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Napa Valley Senior Living creates home for residents

Napa Valley Senior Living creates home for residents

  • Updated

Napa Valley Senior Living, a residential care home for the elderly, with two locations in Napa, has gained a reputation as a caring, comfortable and family-oriented business.

The company was founded in 2016 by owner Krystal Smith, who has a master of science in nursing.

Napa Valley Senior Living is home to six residents per house. Residents, who may experience memory loss, dementia and require around-the-clock care, are looked after by a total of 12 experienced caregiver employees.

Each home has a well-maintained garden, chickens and a piano. Visitors such as spouses, children and grandchildren are welcome throughout the day.

“We create a small, home-like environment where our staff really gets to know the residents individually. We tailor care to meet their needs,” said Smith.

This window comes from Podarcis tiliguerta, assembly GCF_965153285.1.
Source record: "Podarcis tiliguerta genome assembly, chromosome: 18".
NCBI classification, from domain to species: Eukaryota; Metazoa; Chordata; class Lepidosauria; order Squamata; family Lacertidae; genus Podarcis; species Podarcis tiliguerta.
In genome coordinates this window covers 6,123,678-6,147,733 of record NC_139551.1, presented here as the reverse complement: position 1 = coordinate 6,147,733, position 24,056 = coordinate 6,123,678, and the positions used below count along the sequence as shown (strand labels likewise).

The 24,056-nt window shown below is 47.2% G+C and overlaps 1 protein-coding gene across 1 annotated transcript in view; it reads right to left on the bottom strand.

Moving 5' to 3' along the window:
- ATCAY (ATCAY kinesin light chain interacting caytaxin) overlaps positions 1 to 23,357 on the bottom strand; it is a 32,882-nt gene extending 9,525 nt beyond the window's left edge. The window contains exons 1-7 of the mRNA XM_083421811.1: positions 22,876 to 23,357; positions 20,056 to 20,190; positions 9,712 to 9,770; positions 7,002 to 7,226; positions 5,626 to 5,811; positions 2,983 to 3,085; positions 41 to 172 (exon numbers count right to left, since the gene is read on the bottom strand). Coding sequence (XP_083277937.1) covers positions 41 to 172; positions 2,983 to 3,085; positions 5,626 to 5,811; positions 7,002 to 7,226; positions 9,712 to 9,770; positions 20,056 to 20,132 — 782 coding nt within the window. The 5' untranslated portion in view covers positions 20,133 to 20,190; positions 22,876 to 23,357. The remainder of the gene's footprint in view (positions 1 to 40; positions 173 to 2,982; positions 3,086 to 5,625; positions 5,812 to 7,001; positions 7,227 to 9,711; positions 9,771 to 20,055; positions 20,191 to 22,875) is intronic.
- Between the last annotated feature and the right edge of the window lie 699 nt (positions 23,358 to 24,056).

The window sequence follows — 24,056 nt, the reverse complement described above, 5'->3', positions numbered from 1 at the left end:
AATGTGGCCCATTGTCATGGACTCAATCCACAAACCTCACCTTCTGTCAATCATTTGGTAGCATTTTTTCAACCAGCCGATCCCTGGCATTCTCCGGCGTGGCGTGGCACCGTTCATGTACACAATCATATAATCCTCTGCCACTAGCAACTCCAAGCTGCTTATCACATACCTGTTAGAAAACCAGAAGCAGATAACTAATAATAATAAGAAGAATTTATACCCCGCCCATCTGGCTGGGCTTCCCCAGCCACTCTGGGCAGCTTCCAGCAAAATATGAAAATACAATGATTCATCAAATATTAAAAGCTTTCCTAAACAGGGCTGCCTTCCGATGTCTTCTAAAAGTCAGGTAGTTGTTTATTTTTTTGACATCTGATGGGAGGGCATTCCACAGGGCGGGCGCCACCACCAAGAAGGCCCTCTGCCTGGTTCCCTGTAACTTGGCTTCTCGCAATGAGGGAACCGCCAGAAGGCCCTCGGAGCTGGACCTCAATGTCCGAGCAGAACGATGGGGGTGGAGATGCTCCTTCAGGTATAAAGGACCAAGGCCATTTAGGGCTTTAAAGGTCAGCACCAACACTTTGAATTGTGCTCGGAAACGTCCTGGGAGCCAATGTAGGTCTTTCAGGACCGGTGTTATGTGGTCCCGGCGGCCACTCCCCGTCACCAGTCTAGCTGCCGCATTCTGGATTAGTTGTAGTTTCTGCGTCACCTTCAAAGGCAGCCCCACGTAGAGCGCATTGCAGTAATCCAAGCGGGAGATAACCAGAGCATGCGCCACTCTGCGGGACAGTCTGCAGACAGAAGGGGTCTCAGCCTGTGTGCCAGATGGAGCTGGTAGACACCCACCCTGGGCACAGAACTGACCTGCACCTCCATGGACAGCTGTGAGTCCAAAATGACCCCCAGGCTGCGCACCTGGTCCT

Suzan Dawson, a caregiver at the business’s 3100 Hamilton St. home, said the environment is bright, loving and cheery.

“We have ice cream socials, volleyball with balloons and decorate for every season, including Halloween,” said Dawson.

Dawson said the staff works together as a “true team.”

“That way we can give the best that can be given to our residents,” said Dawson.

How one caregiver recognized anotherNapa Valley Senior Living’s first two locations, at 3100 Hamilton St. and 2025 Clay St., were formerly part of Hearts That Matter, a caregiving business founded by Kimberly Geis. In 2016, Geis decided she wanted to sell the business to someone else with a passion for elder care.